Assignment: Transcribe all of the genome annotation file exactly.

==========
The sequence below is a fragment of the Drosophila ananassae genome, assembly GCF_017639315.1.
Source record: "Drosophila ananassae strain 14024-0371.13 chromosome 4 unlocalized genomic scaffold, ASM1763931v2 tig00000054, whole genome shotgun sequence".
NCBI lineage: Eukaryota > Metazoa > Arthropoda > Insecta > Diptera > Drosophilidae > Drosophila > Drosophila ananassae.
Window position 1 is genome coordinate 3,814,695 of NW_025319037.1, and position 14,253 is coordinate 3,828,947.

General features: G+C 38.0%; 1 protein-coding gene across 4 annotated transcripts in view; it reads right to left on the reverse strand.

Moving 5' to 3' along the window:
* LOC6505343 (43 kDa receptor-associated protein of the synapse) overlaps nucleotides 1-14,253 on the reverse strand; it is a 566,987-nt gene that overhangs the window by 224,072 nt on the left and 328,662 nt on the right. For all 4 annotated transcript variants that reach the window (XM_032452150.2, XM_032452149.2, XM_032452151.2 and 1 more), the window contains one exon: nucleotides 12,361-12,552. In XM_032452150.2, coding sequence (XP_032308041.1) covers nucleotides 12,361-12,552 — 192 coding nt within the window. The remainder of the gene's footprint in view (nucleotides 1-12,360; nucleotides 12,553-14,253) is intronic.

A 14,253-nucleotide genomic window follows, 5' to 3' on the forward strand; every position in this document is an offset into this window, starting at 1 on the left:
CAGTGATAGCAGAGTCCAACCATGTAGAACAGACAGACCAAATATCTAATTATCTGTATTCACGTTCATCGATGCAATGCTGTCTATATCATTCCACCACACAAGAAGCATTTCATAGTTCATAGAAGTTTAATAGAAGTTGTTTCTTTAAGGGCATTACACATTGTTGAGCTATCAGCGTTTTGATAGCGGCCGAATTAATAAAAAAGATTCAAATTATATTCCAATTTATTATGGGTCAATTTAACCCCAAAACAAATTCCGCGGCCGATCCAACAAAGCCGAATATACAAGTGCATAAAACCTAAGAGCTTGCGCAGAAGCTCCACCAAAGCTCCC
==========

The sequence below is a fragment of the Drosophila ananassae genome, assembly GCF_017639315.1.
Source record: "Drosophila ananassae strain 14024-0371.13 chromosome 4 unlocalized genomic scaffold, ASM1763931v2 tig00000054, whole genome shotgun sequence".
NCBI lineage: Eukaryota > Metazoa > Arthropoda > Insecta > Diptera > Drosophilidae > Drosophila > Drosophila ananassae.
Window position 1 is genome coordinate 3,814,695 of NW_025319037.1, and position 14,253 is coordinate 3,828,947.

General features: G+C 38.0%; 1 protein-coding gene across 4 annotated transcripts in view; it reads right to left on the reverse strand.

Moving 5' to 3' along the window:
* LOC6505343 (43 kDa receptor-associated protein of the synapse) overlaps nucleotides 1-14,253 on the reverse strand; it is a 566,987-nt gene that overhangs the window by 224,072 nt on the left and 328,662 nt on the right. For all 4 annotated transcript variants that reach the window (XM_032452150.2, XM_032452149.2, XM_032452151.2 and 1 more), the window contains one exon: nucleotides 12,361-12,552. In XM_032452150.2, coding sequence (XP_032308041.1) covers nucleotides 12,361-12,552 — 192 coding nt within the window. The remainder of the gene's footprint in view (nucleotides 1-12,360; nucleotides 12,553-14,253) is intronic.

A 14,253-nucleotide genomic window follows, 5' to 3' on the forward strand; every position in this document is an offset into this window, starting at 1 on the left:
CAGTGATAGCAGAGTCCAACCATGTAGAACAGACAGACCAAATATCTAATTATCTGTATTCACGTTCATCGATGCAATGCTGTCTATATCATTCCACCACACAAGAAGCATTTCATAGTTCATAGAAGTTTAATAGAAGTTGTTTCTTTAAGGGCATTACACATTGTTGAGCTATCAGCGTTTTGATAGCGGCCGAATTAATAAAAAAGATTCAAATTATATTCCAATTTATTATGGGTCAATTTAACCCCAAAACAAATTCCGCGGCCGATCCAACAAAGCCGAATATACAAGTGCATAAAACCTAAGAGCTTGCGCAGAAGCTCCACCAAAGCTCCC